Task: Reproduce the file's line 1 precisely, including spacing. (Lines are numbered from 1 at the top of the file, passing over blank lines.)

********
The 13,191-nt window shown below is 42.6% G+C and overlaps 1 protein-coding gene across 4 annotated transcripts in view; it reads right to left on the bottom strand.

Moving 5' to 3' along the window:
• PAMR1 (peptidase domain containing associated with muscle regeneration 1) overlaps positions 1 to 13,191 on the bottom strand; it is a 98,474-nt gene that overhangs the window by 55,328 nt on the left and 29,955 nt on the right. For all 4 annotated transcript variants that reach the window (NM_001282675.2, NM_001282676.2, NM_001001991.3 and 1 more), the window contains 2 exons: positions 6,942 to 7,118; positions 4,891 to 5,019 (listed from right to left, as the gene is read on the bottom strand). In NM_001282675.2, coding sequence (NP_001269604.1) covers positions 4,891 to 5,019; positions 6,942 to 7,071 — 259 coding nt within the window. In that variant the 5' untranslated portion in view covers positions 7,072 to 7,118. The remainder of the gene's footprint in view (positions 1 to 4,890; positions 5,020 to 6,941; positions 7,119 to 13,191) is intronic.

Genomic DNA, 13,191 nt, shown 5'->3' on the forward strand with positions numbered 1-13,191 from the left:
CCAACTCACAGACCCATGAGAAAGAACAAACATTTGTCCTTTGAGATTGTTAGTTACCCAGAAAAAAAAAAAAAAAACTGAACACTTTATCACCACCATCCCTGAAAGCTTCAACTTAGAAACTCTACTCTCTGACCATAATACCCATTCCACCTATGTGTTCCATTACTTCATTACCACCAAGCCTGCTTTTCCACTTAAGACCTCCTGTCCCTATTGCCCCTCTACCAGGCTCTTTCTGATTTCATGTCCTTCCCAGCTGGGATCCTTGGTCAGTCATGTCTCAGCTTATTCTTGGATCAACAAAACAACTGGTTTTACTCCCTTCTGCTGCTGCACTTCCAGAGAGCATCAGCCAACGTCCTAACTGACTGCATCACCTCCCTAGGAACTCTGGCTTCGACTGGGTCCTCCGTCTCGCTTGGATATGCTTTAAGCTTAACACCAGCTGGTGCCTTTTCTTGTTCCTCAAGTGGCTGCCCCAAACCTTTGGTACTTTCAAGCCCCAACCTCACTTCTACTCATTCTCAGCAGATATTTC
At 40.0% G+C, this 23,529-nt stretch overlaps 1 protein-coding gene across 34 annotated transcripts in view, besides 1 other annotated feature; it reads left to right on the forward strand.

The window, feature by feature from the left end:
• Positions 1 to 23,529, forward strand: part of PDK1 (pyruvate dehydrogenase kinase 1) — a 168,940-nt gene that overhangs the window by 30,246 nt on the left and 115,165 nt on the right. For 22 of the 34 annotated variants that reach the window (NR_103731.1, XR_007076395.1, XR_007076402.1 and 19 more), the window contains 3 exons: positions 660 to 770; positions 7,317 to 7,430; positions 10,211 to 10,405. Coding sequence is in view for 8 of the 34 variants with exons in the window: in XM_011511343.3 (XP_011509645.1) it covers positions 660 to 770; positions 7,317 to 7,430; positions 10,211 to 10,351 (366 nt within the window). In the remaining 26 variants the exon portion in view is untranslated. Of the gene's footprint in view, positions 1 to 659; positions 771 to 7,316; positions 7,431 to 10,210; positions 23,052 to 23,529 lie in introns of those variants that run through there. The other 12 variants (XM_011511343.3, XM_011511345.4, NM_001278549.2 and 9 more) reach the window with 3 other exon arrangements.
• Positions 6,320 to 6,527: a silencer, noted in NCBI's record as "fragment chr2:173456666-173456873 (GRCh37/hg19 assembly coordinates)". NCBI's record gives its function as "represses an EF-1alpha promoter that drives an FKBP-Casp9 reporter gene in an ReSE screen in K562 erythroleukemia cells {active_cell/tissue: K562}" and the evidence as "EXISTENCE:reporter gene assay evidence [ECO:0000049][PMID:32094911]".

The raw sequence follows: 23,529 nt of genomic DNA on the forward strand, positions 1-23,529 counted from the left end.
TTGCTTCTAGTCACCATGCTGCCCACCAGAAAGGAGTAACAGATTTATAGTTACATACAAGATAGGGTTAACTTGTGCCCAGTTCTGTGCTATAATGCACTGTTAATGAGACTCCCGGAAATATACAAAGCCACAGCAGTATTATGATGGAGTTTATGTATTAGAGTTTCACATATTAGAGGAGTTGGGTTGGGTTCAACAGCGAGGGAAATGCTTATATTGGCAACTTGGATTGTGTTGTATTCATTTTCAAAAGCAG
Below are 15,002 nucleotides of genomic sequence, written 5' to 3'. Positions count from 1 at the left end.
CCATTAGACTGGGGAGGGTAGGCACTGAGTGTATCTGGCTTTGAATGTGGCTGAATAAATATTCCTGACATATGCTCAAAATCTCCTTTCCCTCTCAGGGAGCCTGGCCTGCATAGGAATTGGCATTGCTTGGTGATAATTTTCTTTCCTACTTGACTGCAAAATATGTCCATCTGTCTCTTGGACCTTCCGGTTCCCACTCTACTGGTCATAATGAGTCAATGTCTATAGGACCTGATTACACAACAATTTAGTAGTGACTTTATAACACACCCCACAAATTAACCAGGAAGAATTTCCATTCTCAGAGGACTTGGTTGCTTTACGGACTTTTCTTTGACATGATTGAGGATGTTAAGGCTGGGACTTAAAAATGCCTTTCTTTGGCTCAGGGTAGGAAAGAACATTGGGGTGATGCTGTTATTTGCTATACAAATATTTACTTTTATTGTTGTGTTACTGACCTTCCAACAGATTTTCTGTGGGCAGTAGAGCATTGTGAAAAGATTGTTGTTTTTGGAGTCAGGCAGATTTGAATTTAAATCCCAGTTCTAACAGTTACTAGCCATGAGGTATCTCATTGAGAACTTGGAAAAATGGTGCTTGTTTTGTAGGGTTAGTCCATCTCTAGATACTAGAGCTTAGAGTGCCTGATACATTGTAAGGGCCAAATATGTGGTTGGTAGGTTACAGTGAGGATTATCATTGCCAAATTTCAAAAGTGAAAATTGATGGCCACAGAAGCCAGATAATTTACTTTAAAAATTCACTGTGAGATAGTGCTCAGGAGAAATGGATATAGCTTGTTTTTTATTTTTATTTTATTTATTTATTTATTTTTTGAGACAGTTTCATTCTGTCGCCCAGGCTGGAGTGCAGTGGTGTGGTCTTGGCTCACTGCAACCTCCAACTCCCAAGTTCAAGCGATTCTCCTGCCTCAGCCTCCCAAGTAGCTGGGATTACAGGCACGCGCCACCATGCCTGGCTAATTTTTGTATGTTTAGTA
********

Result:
The 13,191-nt window shown below is 42.6% G+C and overlaps 1 protein-coding gene across 4 annotated transcripts in view; it reads right to left on the bottom strand.